A podiatrist (DPM), also frequently referred to as a “foot doctor”, is a physician that is educated and experienced in diagnosing, treating and surgically repairing disorders and problems of the foot, ankle and lower extremity. A certified podiatrist will complete at least 7 years of training. This training includes podiatric medical school and is then followed by a few years of residency training at a hospital.
What are the responsibilities of a podiatrist?
Like most physicians, a podiatrist may see a variety of situations on any given day within the practice. For instance, if an athlete sprains an ankle or fractures his foot, a podiatrist can provide the medical expertise to properly diagnose and treat the injury.
Podiatrist also treat foot disorders like corns and calluses, bunions and ingrown toenails. Essentially, any injury, infection or disorder of the foot or ankle a podiatrist may treat on a day-to-day basis.
Here are some common conditions and disorders a podiatrist treats:
Sprains and fractures
Foot or toenail fungus
Podiatrist treat many conditions, but sometimes will choose to specialize in a specific area.
A podiatrist is already an expert in taking care of conditions in the lower extremity. However, some podiatrist prefer to focus on one area of foot, leg, or ankle. This allows patients with specific disabilities to see a doctor who concretes entirely on that area within the practice.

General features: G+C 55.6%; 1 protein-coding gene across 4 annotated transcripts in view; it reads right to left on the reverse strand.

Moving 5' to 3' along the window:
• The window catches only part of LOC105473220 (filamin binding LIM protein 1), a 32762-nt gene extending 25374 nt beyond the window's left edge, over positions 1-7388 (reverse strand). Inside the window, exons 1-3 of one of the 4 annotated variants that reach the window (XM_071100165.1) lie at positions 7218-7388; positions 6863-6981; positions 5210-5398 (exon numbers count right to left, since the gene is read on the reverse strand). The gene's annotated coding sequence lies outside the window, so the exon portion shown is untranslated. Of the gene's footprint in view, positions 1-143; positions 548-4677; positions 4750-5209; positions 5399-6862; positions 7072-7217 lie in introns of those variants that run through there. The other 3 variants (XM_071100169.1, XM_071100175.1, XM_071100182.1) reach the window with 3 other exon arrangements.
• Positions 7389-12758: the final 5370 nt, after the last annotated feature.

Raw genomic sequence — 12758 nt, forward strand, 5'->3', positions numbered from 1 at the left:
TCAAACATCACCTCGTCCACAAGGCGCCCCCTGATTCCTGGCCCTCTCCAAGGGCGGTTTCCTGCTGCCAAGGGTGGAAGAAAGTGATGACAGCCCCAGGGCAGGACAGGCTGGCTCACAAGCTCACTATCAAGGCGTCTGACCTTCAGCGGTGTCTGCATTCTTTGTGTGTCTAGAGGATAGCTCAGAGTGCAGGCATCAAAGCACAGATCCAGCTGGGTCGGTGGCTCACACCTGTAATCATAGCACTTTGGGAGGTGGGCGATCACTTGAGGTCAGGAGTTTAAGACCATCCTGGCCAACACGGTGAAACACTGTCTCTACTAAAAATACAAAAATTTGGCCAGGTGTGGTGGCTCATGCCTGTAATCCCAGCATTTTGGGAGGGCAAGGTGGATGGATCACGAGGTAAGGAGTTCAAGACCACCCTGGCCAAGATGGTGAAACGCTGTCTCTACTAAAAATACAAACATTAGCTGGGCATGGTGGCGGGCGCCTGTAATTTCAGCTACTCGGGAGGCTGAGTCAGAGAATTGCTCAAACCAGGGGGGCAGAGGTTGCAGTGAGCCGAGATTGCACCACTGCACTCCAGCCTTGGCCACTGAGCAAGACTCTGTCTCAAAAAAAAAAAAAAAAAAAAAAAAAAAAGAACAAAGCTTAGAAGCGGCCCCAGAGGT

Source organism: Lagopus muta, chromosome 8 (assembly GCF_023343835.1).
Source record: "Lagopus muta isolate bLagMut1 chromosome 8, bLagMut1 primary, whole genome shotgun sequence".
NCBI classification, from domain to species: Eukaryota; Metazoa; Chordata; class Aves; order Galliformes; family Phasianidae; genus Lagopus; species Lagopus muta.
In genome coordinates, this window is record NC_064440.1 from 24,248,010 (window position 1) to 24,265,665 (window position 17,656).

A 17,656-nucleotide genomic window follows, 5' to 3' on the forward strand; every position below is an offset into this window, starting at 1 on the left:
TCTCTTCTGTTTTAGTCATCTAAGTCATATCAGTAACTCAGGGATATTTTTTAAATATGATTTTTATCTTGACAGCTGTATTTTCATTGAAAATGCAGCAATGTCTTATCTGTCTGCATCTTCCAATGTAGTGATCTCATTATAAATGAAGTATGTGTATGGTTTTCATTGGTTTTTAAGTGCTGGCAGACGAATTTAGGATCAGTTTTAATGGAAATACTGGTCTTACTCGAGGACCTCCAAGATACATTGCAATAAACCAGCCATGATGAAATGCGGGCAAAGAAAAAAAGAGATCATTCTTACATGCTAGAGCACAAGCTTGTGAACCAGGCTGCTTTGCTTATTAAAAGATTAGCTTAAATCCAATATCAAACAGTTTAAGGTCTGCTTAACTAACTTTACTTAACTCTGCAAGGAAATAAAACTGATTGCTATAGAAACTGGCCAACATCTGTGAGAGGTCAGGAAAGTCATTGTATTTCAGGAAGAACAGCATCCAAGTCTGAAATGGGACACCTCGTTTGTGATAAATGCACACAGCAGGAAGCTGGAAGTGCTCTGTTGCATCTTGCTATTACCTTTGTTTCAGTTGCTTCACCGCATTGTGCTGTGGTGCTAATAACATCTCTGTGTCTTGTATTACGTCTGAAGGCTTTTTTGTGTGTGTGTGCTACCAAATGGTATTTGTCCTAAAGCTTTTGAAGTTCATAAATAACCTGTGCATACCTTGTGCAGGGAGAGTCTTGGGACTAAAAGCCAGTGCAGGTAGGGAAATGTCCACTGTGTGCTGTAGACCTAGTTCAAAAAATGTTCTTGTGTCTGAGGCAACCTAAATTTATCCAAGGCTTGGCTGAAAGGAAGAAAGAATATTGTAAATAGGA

Some of these specialties may include: sports medicine (sports injuries), reconstructive foot and/or ankle surgery, oncologist studies (cancer specialists), podopaediatrics (children or infant foot and ankle conditions), and diabetic limb care.
When should I seek treatment from a podiatrist?
If you are experiencing any pain, it’s always best to consult with your physician immediately. Your physician may be able to diagnose and treat your injury or she may refer you to a podiatrist. It’s important to remember that your feet bear the weight of your entire body and are usually under extreme abuse throughout the day. Playing sports, walking, standing or in some cases wearing shoes may all stress the foot. Unfortunately, many people neglect foot care as common practice and conditions and injuries can arise.
Preventive foot care can help you avoid unnecessary pain or in some cases more serious conditions. Preventive foot care is even more important if you’ve previously had foot issues or have certain medical condition like diabetes.
Move Better Live Better with a Podiatrist at IBJI
If you have any questions or would like to find an expert podiatrist in the Chicago area, the Illinois Bone and Joint Institute has multiple locations and an extensive network of orthopedic services.